Transitional Changes in Energy Intake, Skeletal Muscle Content and Nutritional Behavior in College Students During Course-Work Based Nutrition Education.

Transitional changes in energy intake, skeletal muscle content and nutritional behavior in college students during course-work based nutrition education.

Clin Nutr Res. 2013 Jul; 2(2): 125-34

The purpose of this study was to investigate whether elective course work based nutrition education in university can change students’ body composition and eating habits associated with obesity and its related health risk in first-year college students. A total of 38 students agreed and participated in the study. Participants received a series of lecture about obesity, weight management, and concepts of nutrition and food choices for 13 weeks. The students’ BMI and body composition, including body fat and muscle contents, were measured. A 24-hour diet recall for two days was performed for food intake analysis, and the questionnaires for dietary behaviors were collected at the beginning and the end of the study. Paired t-test and ?(2)-test were used for statistical analysis. Data showed that most of the anthropometric parameters including body weight were not significantly changed at the end of the coursework. Interestingly, skeletal muscle contents in both obese (BMI ? 23) and lean (18.5 ? BMI ? 22.9) subjects were significantly increased. Total energy intake was decreased in total subjects after the study. Also, general nutrition behavior of the subjects including enough hydration and utilization of nutrition knowledge were significantly improved during the study period. The total number of responses to doing aerobic exercise was slightly increased after the study, but the average frequency of exercise in each individual was not changed. These results suggest that class-work based nutrition education on a regular basis could be a time and cost effective method for improving body composition and nutritional behavior in general college students. HubMed – eating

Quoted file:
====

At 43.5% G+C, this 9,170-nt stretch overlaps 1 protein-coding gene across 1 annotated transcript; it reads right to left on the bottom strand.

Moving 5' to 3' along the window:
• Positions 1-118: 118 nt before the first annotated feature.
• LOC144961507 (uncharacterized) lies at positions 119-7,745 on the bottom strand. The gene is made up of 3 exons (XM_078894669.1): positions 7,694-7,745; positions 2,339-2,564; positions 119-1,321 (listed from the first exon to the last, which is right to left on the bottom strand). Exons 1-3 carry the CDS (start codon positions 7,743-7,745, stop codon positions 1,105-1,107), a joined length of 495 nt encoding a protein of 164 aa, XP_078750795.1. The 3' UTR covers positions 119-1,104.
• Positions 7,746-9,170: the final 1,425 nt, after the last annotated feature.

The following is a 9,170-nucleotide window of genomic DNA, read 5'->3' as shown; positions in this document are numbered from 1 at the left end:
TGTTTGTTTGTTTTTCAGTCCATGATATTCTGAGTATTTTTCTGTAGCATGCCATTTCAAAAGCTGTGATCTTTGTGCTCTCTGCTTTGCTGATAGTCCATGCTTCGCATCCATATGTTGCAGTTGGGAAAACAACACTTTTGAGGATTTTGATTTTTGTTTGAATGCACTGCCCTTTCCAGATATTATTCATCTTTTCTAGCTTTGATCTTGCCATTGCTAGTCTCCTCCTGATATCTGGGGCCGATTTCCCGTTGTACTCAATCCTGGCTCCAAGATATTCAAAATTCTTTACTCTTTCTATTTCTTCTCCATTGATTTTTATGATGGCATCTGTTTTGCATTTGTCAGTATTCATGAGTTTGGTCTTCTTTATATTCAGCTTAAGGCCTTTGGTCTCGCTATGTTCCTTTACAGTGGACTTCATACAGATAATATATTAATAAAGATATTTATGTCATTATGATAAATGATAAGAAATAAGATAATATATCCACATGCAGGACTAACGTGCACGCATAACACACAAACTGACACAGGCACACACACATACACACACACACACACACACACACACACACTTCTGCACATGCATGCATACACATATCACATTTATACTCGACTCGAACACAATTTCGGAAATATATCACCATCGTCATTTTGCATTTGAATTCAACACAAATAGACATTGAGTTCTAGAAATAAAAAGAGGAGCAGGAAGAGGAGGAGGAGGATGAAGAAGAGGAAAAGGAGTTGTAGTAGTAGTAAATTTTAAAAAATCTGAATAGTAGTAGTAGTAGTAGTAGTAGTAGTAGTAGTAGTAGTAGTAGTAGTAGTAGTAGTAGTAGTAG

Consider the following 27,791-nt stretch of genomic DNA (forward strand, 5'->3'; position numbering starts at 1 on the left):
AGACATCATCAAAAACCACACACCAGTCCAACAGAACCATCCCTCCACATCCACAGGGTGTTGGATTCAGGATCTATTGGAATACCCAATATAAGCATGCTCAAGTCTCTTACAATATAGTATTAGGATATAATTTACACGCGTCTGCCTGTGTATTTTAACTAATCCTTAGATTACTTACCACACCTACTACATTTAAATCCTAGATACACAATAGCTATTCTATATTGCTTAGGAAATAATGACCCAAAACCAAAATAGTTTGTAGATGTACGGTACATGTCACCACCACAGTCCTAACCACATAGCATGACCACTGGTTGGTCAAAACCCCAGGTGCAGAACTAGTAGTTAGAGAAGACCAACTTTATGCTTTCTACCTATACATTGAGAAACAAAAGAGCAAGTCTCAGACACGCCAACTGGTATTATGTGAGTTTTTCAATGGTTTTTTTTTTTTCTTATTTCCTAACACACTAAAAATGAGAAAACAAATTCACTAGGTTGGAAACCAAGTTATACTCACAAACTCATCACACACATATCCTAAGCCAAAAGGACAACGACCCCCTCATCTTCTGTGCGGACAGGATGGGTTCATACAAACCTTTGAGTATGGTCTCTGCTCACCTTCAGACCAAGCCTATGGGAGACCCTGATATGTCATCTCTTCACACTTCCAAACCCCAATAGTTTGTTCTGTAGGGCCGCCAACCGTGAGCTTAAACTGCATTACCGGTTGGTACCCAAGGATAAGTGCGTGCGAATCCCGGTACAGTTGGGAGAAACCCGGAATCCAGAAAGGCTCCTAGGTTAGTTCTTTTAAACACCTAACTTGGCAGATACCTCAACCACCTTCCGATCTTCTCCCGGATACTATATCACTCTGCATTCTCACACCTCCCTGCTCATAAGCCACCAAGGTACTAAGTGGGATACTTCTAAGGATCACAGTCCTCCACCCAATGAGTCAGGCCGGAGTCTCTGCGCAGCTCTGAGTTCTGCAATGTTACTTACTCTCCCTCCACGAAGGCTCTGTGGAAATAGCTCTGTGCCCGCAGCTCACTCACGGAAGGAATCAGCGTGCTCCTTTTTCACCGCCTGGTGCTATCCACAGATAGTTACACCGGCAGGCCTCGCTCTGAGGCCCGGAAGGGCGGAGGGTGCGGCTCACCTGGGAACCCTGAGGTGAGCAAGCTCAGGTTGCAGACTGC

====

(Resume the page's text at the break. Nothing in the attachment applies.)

Association of dietary quality indices with glycemic status in korean patients with type 2 diabetes.

Clin Nutr Res. 2013 Jul; 2(2): 100-6
Kim J, Cho Y, Park Y, Sohn C, Rha M, Lee MK, Jang HC

The present study was performed to evaluate the relationship between dietary quality indices including the Diet Quality Index-International (DQI-I), Alternate Healthy Eating Index (AHEI), and Healthy Diet Indicator (HDI) and glycemic status in Korean patients with type 2 diabetes. A total of 110 consecutive outpatients with type 2 diabetes who visited 2 university hospitals in Seoul and Seongnam from April 2004 to November 2006 were enrolled as subjects. At the time of enrollment, anthropometric parameters, dietary habits, experience of exercise, and metabolic parameters were obtained. Experienced registered dietitians collected one-day dietary intake using the 24-hour recall method. The mean scores for DQI-I, AHEI, and HDI were 68.9 ± 8.2, 39.4 ± 8.9, and 5.0 ± 1.3, respectively. After adjustment for age, body mass index, and energy intake, DQI-I and HDI were found to have a significant correlation with hemoglobin A1c (HbA1c) (r = -0.21, p < 0.05; r = -0.28, p < 0.05), fasting plasma glucose (r = -0.21, p < 0.05; r = -0.23, p < 0.05), and postprandial 2-h glucose (r = -0.30, p < 0.05; r = -0.26, p < 0.05, respectively). However, AHEI did not have a significant correlation with HbA1c. In conclusion, the DQI-I and HDI may be useful tools in assessing diet quality and adherence to dietary recommendations in Korean patients with type 2 diabetes. Future research is required to determine whether the dietary quality indices have predictive validity for dietary and glycemic changes following diet education in a clinical setting. HubMed – eating

A foodborne outbreak of Aeromonas hydrophila in a college, Xingyi City, Guizhou, China, 2012.

Western Pac Surveill Response J. 2012 Oct; 3(4): 39-43
Zhang Q, Shi GQ, Tang GP, Zou ZT, Yao GH, Zeng G